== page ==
Self-criticism can stem from our own good internal guidance system. But when it does, it can often feel cold and even mean. All of us grow up with some sort of inner guidance. When things don’t work out well we often tell ourselves something so we remember to do whatever it was better in the future. This is essential to growing up.
Our Self-Monitoring Can Become a Toxic Form of Self-Criticism
But some of us don’t just do this with encouragement, we do it with hard punches. Think about how you talk to yourself when you make a mistake. What do you say? Before I became aware of how I treated myself I probably said things like, “Oh how stupid!” or “How could you have done that.” And even “I hate you.”
Some of us don’t even bother with saying stuff, we just go right to a really awful feeling about ourselves. This feeling can just inhabit our body and mind and stay with us for a long time.
So, why do we do this? It is something all of us learn as a way to not make errors. When we were little maybe we didn’t want to have our parents get disappointed or mad at us so we would become the voice of our parents inside our own heads. If we figure out something didn’t happen right we might begin to say, “Do it better. I can do it better next time.”
Self-Criticism is a Habit We Grow Into, But Can Also Grow OUT Of
In the beginning, all of us are innocent. But after years and years of relying on ourselves to find motivation, we might get burdened by the fact that when we are constantly learning new things we are often bogged down with always trying to do something better.
Some of us call this system “self-criticism.” But that expression makes everyone feel bad about themselves. I prefer to say, “You created an internal cheering system, which is now a harsh taskmaster.” And then we get to ask the question of ourselves, “Do I like answering to a harsh taskmaster?”
I know my answer: “No!” I bet this is your answer too. And yet we listen to ourselves beat up on us without flinching. I want to invite you to take a look at how you treat yourself. Pay attention to what you say to yourself. And then ask yourself, “Do I feel good when I say or feel these things?”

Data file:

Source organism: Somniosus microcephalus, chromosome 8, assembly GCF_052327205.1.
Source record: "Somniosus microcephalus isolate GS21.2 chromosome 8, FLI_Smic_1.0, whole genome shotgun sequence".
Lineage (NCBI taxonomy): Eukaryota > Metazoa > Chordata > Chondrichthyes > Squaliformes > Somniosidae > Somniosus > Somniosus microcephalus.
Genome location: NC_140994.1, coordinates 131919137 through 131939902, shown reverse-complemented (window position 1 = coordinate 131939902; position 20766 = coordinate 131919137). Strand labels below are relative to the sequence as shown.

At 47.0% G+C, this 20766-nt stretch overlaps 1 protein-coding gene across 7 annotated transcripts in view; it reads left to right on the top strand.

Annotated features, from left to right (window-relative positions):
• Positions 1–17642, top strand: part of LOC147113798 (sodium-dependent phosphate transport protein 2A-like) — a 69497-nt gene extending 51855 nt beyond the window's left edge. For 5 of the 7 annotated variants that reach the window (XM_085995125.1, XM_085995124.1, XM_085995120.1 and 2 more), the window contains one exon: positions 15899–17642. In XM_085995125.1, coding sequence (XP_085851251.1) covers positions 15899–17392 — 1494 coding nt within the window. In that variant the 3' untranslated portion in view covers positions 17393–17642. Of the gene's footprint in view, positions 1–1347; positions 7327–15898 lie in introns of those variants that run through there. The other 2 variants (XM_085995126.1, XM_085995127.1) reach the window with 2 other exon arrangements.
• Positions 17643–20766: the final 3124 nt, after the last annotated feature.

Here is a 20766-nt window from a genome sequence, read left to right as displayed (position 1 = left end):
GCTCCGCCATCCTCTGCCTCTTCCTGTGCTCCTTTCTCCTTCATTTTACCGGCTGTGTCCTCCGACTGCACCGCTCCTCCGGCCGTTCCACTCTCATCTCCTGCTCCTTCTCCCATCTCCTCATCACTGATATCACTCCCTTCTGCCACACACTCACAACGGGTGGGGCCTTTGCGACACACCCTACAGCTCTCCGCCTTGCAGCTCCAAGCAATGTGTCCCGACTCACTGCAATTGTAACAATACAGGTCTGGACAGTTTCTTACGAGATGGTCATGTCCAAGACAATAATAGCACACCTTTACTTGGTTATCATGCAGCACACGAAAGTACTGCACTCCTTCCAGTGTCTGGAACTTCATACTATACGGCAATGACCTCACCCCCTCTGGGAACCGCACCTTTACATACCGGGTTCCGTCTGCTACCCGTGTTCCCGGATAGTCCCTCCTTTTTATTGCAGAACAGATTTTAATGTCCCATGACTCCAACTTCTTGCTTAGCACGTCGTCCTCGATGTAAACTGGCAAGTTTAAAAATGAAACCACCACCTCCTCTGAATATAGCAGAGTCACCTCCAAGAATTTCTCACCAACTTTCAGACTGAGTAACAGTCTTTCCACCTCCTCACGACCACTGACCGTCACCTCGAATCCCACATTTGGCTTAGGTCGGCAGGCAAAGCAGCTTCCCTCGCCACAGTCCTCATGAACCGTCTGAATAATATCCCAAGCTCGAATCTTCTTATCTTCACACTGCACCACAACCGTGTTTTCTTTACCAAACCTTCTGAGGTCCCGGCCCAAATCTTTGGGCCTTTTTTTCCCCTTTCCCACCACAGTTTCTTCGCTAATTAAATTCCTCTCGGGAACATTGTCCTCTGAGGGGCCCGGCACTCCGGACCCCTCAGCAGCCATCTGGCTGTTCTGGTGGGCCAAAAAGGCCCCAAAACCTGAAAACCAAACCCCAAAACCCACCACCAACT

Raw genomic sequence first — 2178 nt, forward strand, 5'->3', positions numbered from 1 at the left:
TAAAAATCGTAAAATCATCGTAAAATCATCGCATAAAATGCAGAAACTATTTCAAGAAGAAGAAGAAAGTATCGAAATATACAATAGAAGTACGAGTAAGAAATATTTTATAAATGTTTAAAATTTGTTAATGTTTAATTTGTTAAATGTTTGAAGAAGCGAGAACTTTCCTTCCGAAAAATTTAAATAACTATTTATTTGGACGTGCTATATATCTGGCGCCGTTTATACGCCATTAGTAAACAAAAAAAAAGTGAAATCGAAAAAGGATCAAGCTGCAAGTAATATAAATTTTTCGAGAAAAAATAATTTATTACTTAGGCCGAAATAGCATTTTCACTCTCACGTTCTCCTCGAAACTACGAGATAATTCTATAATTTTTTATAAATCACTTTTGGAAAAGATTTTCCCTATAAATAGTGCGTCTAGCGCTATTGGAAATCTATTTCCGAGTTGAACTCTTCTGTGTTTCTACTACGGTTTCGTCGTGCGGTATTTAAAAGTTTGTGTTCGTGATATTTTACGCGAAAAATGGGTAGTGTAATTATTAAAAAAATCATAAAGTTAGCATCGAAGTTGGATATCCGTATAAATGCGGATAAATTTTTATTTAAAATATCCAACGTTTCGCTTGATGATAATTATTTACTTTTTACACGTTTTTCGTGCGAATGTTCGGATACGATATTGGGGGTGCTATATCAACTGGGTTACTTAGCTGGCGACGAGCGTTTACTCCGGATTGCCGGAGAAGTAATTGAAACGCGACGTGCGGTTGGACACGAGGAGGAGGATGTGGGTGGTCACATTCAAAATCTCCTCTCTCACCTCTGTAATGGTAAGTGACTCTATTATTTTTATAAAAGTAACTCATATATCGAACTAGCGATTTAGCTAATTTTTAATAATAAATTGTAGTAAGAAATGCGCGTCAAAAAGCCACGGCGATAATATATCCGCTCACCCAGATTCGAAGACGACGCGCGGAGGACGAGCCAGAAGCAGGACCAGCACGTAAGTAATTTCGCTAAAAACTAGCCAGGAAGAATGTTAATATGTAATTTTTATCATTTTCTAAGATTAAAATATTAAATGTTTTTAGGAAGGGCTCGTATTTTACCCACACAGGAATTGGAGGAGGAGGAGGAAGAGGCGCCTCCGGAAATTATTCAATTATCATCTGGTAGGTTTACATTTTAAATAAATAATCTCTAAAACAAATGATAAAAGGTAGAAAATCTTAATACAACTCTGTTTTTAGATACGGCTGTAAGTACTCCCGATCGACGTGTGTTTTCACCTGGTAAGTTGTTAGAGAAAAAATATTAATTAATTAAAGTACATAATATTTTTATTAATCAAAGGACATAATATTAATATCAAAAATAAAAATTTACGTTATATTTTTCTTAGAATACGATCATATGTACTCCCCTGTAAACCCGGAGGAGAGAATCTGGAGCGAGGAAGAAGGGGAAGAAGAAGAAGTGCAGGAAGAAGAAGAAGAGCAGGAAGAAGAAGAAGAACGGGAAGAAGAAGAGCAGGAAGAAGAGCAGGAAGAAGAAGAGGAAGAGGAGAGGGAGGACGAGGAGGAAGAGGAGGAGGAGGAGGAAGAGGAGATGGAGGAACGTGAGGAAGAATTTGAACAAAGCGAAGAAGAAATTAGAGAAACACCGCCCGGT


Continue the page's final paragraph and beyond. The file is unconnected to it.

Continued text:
You will probably answer “no” to that too. Here is one way to begin to think about this. Think of yourself as a friend. Treat yourself as your friend.
Practice Forgiving Yourself, Instead of Beating Yourself Up
I tried this recently. I was walking my little dog. She was in a neighbor’s yard. I was focusing on her and inadvertently stepped on some brand new cacti. I was startled when I heard the crunch under my feet. I thought, “Oh no,” and I moved back quickly, only to step on another one! And then moved again stepping on a third!
I tiptoed off the lawn and thought about the plants. I sent them a lot of love and good energy asking them to come back and telling them they would be OK. Then I started to feel bad but I thought, no, I felt bad about what I did, but I just kept saying to myself, “You are alright. You didn’t mean to hurt them. You are all right. You are a good person. You are all right.”
I continued the walk and I felt better. The bad feeling left completely. It worked. Maybe it can work for you too.
Reduce Self-Criticism by Improving Your Internal Communication Skills
Read a Book About Relationships
If you’d like a helping hand with phrasing things more softly and less critically, try reading Linda’s book Safe. Happy. Loved. Simple Skills for Your Relationship. It just might help you develop a gentler touch in both dealing with yourself and your partner. Give it a read.
Get Couples Counseling
Come in for couples counseling. Couples counseling can help you and your loved one get the most out of your relationship. It'll equip you with coping strategies and tools for communication that can help you argue less and love more.